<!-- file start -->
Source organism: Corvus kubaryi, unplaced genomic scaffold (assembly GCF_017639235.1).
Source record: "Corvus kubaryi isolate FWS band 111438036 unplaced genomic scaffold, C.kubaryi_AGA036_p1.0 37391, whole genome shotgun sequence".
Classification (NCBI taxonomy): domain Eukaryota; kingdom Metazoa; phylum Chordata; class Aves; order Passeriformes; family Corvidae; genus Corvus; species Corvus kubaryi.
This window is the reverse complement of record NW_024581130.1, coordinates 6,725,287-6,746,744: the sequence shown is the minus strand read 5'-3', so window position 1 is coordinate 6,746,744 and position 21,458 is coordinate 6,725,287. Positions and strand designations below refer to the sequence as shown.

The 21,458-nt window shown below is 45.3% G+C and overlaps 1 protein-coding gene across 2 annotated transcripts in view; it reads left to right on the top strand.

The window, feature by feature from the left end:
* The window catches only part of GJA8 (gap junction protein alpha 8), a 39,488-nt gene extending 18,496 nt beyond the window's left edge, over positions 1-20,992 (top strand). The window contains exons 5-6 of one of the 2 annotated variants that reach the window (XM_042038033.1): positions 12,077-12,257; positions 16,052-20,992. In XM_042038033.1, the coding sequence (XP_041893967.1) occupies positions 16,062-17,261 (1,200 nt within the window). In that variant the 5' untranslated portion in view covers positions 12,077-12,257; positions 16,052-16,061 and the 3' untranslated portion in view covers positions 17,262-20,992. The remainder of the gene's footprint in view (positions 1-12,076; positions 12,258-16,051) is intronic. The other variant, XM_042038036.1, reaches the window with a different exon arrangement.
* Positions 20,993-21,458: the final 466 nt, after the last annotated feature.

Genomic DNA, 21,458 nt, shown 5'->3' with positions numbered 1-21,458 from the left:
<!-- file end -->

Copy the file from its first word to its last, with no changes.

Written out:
Source organism: Corvus kubaryi, unplaced genomic scaffold (assembly GCF_017639235.1).
Source record: "Corvus kubaryi isolate FWS band 111438036 unplaced genomic scaffold, C.kubaryi_AGA036_p1.0 37391, whole genome shotgun sequence".
Classification (NCBI taxonomy): domain Eukaryota; kingdom Metazoa; phylum Chordata; class Aves; order Passeriformes; family Corvidae; genus Corvus; species Corvus kubaryi.
This window is the reverse complement of record NW_024581130.1, coordinates 6,725,287-6,746,744: the sequence shown is the minus strand read 5'-3', so window position 1 is coordinate 6,746,744 and position 21,458 is coordinate 6,725,287. Positions and strand designations below refer to the sequence as shown.

The 21,458-nt window shown below is 45.3% G+C and overlaps 1 protein-coding gene across 2 annotated transcripts in view; it reads left to right on the top strand.

The window, feature by feature from the left end:
* The window catches only part of GJA8 (gap junction protein alpha 8), a 39,488-nt gene extending 18,496 nt beyond the window's left edge, over positions 1-20,992 (top strand). The window contains exons 5-6 of one of the 2 annotated variants that reach the window (XM_042038033.1): positions 12,077-12,257; positions 16,052-20,992. In XM_042038033.1, the coding sequence (XP_041893967.1) occupies positions 16,062-17,261 (1,200 nt within the window). In that variant the 5' untranslated portion in view covers positions 12,077-12,257; positions 16,052-16,061 and the 3' untranslated portion in view covers positions 17,262-20,992. The remainder of the gene's footprint in view (positions 1-12,076; positions 12,258-16,051) is intronic. The other variant, XM_042038036.1, reaches the window with a different exon arrangement.
* Positions 20,993-21,458: the final 466 nt, after the last annotated feature.

Genomic DNA, 21,458 nt, shown 5'->3' with positions numbered 1-21,458 from the left: